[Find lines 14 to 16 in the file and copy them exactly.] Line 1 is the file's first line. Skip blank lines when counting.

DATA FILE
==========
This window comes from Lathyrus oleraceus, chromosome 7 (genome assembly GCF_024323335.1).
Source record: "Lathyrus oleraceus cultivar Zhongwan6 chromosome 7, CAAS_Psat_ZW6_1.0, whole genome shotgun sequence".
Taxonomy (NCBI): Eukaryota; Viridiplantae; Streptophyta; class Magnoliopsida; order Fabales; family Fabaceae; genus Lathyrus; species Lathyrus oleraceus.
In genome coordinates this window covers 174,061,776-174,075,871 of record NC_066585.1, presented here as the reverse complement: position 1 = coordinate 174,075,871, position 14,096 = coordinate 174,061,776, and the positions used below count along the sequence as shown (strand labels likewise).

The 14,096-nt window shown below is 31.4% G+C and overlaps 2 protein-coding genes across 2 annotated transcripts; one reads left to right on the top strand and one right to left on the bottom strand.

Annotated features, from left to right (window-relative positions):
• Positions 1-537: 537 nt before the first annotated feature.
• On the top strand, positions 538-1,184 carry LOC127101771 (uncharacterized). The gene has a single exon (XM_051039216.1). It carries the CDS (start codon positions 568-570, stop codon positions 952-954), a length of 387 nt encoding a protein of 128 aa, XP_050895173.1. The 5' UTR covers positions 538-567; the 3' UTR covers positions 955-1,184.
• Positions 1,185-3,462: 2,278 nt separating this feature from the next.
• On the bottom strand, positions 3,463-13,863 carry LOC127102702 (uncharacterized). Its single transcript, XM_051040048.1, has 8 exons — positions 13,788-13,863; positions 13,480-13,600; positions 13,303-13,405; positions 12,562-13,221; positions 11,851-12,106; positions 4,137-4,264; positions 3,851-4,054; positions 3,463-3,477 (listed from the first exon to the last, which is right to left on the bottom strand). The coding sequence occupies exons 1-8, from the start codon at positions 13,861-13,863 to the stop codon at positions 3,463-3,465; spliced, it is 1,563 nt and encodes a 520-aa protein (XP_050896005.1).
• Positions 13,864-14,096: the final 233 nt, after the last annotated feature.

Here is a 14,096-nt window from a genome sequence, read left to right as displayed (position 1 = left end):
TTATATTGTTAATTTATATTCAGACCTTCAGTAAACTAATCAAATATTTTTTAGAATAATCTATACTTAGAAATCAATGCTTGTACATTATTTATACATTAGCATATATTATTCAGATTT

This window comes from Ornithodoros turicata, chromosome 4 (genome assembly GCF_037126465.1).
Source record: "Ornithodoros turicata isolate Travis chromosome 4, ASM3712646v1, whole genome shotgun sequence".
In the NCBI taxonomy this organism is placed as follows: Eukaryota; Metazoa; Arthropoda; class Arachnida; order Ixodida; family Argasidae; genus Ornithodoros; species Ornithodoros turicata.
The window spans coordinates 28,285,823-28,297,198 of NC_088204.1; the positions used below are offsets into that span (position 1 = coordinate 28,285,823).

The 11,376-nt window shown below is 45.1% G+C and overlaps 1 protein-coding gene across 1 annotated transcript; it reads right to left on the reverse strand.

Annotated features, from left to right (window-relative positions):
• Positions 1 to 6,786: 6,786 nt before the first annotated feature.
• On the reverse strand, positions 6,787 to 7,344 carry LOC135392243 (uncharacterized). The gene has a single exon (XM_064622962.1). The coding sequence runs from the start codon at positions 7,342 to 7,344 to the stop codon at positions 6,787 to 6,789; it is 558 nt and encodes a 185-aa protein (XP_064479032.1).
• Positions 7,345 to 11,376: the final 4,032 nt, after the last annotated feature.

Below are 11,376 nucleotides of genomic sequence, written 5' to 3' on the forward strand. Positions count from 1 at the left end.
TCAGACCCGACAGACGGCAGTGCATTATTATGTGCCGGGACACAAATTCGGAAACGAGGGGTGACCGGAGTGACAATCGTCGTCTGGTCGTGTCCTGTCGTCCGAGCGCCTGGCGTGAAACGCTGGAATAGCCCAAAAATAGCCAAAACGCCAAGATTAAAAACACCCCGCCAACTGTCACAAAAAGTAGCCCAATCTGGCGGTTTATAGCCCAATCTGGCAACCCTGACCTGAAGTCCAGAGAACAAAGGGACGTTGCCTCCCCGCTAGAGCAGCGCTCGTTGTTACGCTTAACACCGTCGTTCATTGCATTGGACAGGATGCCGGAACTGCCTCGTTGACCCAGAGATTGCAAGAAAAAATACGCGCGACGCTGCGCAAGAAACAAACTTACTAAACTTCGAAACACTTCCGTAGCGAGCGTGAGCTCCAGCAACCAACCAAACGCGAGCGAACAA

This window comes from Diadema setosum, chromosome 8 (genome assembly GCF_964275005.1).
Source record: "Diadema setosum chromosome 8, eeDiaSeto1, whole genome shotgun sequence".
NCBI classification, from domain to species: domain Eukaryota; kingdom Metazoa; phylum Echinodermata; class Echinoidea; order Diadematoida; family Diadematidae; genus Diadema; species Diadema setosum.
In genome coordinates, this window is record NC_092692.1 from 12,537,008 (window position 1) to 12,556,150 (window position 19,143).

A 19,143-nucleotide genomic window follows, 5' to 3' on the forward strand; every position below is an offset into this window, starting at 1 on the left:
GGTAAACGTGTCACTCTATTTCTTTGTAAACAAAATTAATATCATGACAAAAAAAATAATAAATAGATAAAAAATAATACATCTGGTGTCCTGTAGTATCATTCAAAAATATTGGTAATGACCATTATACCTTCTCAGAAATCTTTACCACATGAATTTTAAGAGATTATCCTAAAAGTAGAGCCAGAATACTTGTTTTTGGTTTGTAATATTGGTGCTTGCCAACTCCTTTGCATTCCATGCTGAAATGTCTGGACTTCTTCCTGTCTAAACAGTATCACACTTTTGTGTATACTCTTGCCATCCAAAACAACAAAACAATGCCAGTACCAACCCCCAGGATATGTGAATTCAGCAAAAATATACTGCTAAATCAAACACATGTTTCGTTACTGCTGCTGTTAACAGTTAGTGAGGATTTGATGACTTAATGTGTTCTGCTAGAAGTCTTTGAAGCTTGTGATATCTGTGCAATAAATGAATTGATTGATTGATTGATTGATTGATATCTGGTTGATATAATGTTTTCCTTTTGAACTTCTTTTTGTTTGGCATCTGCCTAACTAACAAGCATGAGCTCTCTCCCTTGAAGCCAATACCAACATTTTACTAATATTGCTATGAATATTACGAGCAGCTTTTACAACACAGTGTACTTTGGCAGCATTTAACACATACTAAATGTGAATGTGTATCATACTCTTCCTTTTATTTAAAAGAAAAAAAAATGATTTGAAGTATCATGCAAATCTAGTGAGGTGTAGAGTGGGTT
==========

This window comes from Ornithodoros turicata, chromosome 4 (genome assembly GCF_037126465.1).
Source record: "Ornithodoros turicata isolate Travis chromosome 4, ASM3712646v1, whole genome shotgun sequence".
In the NCBI taxonomy this organism is placed as follows: Eukaryota; Metazoa; Arthropoda; class Arachnida; order Ixodida; family Argasidae; genus Ornithodoros; species Ornithodoros turicata.